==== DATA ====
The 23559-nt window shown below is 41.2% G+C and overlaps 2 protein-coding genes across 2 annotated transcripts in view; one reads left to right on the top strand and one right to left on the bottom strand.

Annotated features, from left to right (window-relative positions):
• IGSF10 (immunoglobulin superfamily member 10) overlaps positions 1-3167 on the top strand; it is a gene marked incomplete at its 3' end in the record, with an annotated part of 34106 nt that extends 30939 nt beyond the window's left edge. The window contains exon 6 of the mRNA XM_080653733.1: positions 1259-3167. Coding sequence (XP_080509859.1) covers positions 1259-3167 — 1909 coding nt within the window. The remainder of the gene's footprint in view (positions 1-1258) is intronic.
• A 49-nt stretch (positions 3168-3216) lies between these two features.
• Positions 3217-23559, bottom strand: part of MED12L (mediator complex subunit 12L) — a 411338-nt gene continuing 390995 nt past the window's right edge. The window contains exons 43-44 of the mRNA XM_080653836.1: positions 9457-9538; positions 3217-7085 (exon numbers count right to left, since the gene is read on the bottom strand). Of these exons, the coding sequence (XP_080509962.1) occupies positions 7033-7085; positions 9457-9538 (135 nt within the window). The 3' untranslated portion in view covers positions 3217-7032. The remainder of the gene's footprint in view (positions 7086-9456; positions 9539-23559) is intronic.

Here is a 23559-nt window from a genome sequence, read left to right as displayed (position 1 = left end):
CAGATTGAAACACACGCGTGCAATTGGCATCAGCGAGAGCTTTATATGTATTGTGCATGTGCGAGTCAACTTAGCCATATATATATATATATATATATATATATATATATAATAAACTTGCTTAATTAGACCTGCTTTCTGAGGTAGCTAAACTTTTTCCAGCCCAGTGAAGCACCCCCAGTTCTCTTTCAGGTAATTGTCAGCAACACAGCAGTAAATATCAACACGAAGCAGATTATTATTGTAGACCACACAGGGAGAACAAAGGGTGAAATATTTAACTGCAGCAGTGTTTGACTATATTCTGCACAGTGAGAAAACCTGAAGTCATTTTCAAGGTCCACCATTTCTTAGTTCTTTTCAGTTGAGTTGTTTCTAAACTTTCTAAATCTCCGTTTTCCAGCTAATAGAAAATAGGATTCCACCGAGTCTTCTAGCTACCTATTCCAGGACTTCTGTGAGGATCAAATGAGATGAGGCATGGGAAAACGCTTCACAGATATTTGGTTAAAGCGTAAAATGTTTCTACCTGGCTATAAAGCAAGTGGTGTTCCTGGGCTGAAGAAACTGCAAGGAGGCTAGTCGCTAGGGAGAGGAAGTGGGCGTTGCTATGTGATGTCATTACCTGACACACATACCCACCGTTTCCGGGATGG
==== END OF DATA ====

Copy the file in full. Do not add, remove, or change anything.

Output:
The 23559-nt window shown below is 41.2% G+C and overlaps 2 protein-coding genes across 2 annotated transcripts in view; one reads left to right on the top strand and one right to left on the bottom strand.

Annotated features, from left to right (window-relative positions):
• IGSF10 (immunoglobulin superfamily member 10) overlaps positions 1-3167 on the top strand; it is a gene marked incomplete at its 3' end in the record, with an annotated part of 34106 nt that extends 30939 nt beyond the window's left edge. The window contains exon 6 of the mRNA XM_080653733.1: positions 1259-3167. Coding sequence (XP_080509859.1) covers positions 1259-3167 — 1909 coding nt within the window. The remainder of the gene's footprint in view (positions 1-1258) is intronic.
• A 49-nt stretch (positions 3168-3216) lies between these two features.
• Positions 3217-23559, bottom strand: part of MED12L (mediator complex subunit 12L) — a 411338-nt gene continuing 390995 nt past the window's right edge. The window contains exons 43-44 of the mRNA XM_080653836.1: positions 9457-9538; positions 3217-7085 (exon numbers count right to left, since the gene is read on the bottom strand). Of these exons, the coding sequence (XP_080509962.1) occupies positions 7033-7085; positions 9457-9538 (135 nt within the window). The 3' untranslated portion in view covers positions 3217-7032. The remainder of the gene's footprint in view (positions 7086-9456; positions 9539-23559) is intronic.

Here is a 23559-nt window from a genome sequence, read left to right as displayed (position 1 = left end):
CAGATTGAAACACACGCGTGCAATTGGCATCAGCGAGAGCTTTATATGTATTGTGCATGTGCGAGTCAACTTAGCCATATATATATATATATATATATATATATATATATAATAAACTTGCTTAATTAGACCTGCTTTCTGAGGTAGCTAAACTTTTTCCAGCCCAGTGAAGCACCCCCAGTTCTCTTTCAGGTAATTGTCAGCAACACAGCAGTAAATATCAACACGAAGCAGATTATTATTGTAGACCACACAGGGAGAACAAAGGGTGAAATATTTAACTGCAGCAGTGTTTGACTATATTCTGCACAGTGAGAAAACCTGAAGTCATTTTCAAGGTCCACCATTTCTTAGTTCTTTTCAGTTGAGTTGTTTCTAAACTTTCTAAATCTCCGTTTTCCAGCTAATAGAAAATAGGATTCCACCGAGTCTTCTAGCTACCTATTCCAGGACTTCTGTGAGGATCAAATGAGATGAGGCATGGGAAAACGCTTCACAGATATTTGGTTAAAGCGTAAAATGTTTCTACCTGGCTATAAAGCAAGTGGTGTTCCTGGGCTGAAGAAACTGCAAGGAGGCTAGTCGCTAGGGAGAGGAAGTGGGCGTTGCTATGTGATGTCATTACCTGACACACATACCCACCGTTTCCGGGATGG